If You Love Your Job Don’t Read This Post

businesswoman-holding-stop-sign-Geoffrey JamesI’m serious. If you love your job as it is, don’t read this post because it’s going to provide some important truths that you probably don’t want to hear. So if you love your job, stop reading this post now.

Since you’re continuing to read, I’ll assume that either 1) you don’t love your job or 2) you love your job but aren’t afraid of the truth, even if it might threaten your assumptions. With that proviso, here’s the truth about what’s happening in the business world. These truths about the business world may seem unpleasant at first, but they’re actually the best news you could possibly get.

1. You don’t have a career… and that’s a good thing.

The concept of a “having a career” implies that you’ll work in the same industry or company for a number of years, while climbing the ladder to greater levels of pay and responsibility.

Such jobs are rapidly disappearing. Entire industries are crumbling. Companies that formerly were havens of stability are scrambling to outsource everything possible. Nothing is constant except the acceleration of the pace of change.

So if you’re still think you’ve got a career, you’ve got another think coming. Remaining successful today and in the future is like crossing a river on blocks of ice. You need to jump before each block sinks. Miss your mark and it’s “Hello, McJob!”

If that sounds awful, it shouldn’t. Back in the day, people who had a “career” often grew to hate their jobs. But they stuck with them because it was virtually impossible to change careers without going back to square one.

That’s no longer the case. Today, if can articulate how you’ll add value, you can land yourself just about anywhere. And since there’s no longer any job security, the downside risk to trying new things has never been so low.

2. You must learn to sell… and that’s a good thing.

Before explaining this truth, I must clarify the term “sell.” Selling is the process of setting up situations where money (or its equivalent) changes hands. There are dozens of ways to create that exchange, but they all add up to the same thing: selling.

With that definition in mind, it should be obvious that in the business world everyone sells. In the past, however, most people only needed to sell when interviewing for a job, asking for a raise, or trying to win a budget for a pet project.

Today, it’s different. Today, if you are not constantly (meaning weekly or even daily) selling the fact that your efforts are worth the money you’re receiving, you’ll be out on your ear in no time all.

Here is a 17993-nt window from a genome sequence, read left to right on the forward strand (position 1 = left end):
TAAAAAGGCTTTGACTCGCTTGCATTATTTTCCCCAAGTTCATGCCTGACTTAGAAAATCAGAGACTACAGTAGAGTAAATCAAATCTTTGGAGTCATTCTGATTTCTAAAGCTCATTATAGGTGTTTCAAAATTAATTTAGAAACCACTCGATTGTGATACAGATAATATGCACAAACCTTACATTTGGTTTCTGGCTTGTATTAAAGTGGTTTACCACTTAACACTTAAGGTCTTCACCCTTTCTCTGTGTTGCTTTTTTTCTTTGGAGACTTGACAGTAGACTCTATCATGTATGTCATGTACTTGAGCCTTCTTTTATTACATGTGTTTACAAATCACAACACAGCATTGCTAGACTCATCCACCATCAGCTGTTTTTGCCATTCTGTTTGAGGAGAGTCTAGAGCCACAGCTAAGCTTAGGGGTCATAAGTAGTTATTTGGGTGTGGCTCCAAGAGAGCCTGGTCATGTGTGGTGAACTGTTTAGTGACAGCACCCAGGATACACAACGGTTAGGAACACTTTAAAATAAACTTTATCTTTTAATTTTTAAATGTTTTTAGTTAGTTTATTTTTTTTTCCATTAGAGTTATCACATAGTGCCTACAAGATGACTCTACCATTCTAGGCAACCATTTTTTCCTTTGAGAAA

Because of this, you can’t afford to rest on your laurels or to pretend that people will notice if you do a good job. Everyone else is way too busy–selling themselves and their ideas–to do your selling for you.

Fortunately, learning to sell is actually quite easy. It’s not about high-stakes sales pitches, “Always Be Closing” or any of that melodramatic bullsh*t. Selling simply means 1) knowing your value, 2) being able to articulate it and 3) negotiating the terms.

Why is learning to sell a good thing? Simple. Once you learn the basics, you’ll have a skill that help you get whatever you want out of your working life, from funding for your business idea to the dream job you never thought you’d land.

3. Nobody is in control… and that’s a good thing.

Unless you’re living under a rock, you’ve probably heard about “disruptive innovation,” the concept that innovative companies can use new technology to displace companies whose profits are tied to an earlier technology.

While it seems to describe what’s happening all around us, the term “disruptive innovation” is profoundly misleading because it implies that the companies doing the innovating are also creating the disruption. Nothing could be further from the truth.

Despite what you might like to believe, things are changing too fast for anybody to know what’s coming next or where we’ll be in five years. Nobody. Our civilization is treading on entirely new ground; it’s only after the fact that winners look so smart.

Don’t look to governments, economists, pundits, executives or entrepreneurs for a roadmap to the future. They’re as clueless as everyone else. Over the past decade, all have been blindsided, multiple times, by this earthquake of change.

And that’s a good thing, too, because when it comes to figuring out where there’s big money to be made, your guess is as good as anyone else’s. That’s why this is the best time in history to start your own business and do what you love.

So what the heck are you waiting for?

Originally published at Inc.



Geoffrey James

Geoffrey James

Geoffrey James, writes a daily column for Inc.com and is the author of the newly-published book Business Without the Bullsh*t: 49 Secrets and Shortcuts You Need to Know.

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